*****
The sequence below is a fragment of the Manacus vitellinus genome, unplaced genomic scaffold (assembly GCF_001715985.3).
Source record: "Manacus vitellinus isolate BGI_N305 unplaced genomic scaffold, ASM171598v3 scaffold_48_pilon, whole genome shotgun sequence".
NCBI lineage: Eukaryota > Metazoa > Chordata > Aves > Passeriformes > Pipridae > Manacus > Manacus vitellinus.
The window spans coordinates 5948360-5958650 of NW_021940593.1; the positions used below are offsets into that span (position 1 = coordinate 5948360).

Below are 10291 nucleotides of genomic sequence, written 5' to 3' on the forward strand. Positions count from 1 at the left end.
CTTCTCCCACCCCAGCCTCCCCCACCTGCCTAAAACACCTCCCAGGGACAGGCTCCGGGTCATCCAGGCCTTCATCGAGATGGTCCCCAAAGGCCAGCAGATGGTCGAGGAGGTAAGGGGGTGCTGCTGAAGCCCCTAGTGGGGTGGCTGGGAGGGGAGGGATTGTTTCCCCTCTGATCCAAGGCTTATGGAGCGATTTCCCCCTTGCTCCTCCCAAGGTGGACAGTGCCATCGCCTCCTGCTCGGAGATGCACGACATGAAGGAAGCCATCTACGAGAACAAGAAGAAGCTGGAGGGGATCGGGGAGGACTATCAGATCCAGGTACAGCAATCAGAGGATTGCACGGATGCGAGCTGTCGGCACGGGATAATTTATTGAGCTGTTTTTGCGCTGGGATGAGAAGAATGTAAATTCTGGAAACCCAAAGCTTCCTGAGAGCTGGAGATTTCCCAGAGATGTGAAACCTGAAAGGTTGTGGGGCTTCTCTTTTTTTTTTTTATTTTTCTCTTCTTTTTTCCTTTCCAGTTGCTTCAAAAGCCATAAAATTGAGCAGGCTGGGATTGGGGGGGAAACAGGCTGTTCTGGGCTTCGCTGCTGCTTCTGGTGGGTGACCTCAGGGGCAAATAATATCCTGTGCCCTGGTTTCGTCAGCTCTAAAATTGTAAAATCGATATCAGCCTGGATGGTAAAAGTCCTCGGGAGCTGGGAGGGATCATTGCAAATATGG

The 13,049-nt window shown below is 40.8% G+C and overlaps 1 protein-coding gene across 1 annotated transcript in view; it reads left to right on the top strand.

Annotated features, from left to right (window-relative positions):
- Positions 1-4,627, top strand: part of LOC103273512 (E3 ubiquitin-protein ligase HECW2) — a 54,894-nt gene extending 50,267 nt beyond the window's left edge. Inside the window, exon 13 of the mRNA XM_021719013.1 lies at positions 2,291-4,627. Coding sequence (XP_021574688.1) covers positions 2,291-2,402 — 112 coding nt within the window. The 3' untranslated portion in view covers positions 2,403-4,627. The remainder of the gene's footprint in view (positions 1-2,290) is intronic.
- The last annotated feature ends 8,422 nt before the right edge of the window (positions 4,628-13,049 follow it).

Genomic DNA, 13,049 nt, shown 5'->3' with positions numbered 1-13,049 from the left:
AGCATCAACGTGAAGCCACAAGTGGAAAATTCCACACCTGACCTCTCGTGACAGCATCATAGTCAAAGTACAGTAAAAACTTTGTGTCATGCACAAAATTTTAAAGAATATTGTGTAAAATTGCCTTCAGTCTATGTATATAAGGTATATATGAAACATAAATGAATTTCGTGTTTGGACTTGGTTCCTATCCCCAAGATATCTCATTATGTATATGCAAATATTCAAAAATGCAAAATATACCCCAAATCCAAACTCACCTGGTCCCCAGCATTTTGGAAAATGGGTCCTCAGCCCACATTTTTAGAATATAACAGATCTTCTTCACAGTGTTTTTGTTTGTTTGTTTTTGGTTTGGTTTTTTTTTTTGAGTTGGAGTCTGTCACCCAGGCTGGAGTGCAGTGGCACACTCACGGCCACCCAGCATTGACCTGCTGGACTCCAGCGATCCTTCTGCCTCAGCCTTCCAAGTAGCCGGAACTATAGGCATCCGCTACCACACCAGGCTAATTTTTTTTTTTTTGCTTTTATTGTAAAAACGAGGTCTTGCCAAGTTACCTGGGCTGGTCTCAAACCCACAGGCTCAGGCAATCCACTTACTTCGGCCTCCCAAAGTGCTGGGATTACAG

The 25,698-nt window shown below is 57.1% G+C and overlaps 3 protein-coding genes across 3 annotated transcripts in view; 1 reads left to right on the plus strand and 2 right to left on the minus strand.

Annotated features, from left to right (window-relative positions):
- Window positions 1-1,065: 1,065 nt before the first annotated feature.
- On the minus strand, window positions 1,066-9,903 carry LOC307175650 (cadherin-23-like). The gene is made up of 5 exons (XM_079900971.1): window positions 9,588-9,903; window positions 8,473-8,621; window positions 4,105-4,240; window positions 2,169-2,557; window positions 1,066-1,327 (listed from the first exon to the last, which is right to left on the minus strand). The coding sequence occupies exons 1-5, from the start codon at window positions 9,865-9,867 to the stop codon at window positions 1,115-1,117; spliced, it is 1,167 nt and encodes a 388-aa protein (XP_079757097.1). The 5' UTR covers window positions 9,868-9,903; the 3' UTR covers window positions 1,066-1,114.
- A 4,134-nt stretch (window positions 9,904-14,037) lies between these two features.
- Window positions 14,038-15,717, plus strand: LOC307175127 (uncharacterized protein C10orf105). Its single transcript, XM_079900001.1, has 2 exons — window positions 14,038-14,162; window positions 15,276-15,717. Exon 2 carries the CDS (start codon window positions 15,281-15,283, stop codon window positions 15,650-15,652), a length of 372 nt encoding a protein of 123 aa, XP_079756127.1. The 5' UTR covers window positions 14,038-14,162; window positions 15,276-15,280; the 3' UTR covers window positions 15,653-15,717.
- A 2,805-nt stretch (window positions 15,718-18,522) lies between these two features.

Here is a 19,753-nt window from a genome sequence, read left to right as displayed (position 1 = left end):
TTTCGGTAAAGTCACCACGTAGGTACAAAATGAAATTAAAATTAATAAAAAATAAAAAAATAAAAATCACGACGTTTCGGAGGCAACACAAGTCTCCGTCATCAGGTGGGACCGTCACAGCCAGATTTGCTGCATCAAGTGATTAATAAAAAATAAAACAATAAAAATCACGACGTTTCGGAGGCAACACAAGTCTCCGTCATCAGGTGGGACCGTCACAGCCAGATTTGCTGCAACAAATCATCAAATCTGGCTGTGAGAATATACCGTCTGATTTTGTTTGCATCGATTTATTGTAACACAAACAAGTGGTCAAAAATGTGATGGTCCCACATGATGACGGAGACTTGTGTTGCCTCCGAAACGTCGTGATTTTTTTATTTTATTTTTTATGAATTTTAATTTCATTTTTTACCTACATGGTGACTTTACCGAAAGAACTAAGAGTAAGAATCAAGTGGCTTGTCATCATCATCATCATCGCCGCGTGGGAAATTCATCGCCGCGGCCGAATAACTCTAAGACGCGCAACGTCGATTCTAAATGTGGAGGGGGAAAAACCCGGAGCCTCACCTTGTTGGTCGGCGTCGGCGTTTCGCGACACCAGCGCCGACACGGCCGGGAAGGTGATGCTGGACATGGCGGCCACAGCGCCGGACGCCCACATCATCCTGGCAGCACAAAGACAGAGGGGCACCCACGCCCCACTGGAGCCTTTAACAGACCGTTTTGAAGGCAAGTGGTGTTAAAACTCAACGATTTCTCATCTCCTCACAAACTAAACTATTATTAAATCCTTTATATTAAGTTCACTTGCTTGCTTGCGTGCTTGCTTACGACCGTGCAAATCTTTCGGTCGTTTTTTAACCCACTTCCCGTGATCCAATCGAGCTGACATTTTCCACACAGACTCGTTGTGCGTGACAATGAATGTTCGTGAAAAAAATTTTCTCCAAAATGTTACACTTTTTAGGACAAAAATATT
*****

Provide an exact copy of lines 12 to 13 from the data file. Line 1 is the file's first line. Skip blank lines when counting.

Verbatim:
AGCATCAACGTGAAGCCACAAGTGGAAAATTCCACACCTGACCTCTCGTGACAGCATCATAGTCAAAGTACAGTAAAAACTTTGTGTCATGCACAAAATTTTAAAGAATATTGTGTAAAATTGCCTTCAGTCTATGTATATAAGGTATATATGAAACATAAATGAATTTCGTGTTTGGACTTGGTTCCTATCCCCAAGATATCTCATTATGTATATGCAAATATTCAAAAATGCAAAATATACCCCAAATCCAAACTCACCTGGTCCCCAGCATTTTGGAAAATGGGTCCTCAGCCCACATTTTTAGAATATAACAGATCTTCTTCACAGTGTTTTTGTTTGTTTGTTTTTGGTTTGGTTTTTTTTTTTGAGTTGGAGTCTGTCACCCAGGCTGGAGTGCAGTGGCACACTCACGGCCACCCAGCATTGACCTGCTGGACTCCAGCGATCCTTCTGCCTCAGCCTTCCAAGTAGCCGGAACTATAGGCATCCGCTACCACACCAGGCTAATTTTTTTTTTTTTGCTTTTATTGTAAAAACGAGGTCTTGCCAAGTTACCTGGGCTGGTCTCAAACCCACAGGCTCAGGCAATCCACTTACTTCGGCCTCCCAAAGTGCTGGGATTACAG

The 25,698-nt window shown below is 57.1% G+C and overlaps 3 protein-coding genes across 3 annotated transcripts in view; 1 reads left to right on the plus strand and 2 right to left on the minus strand.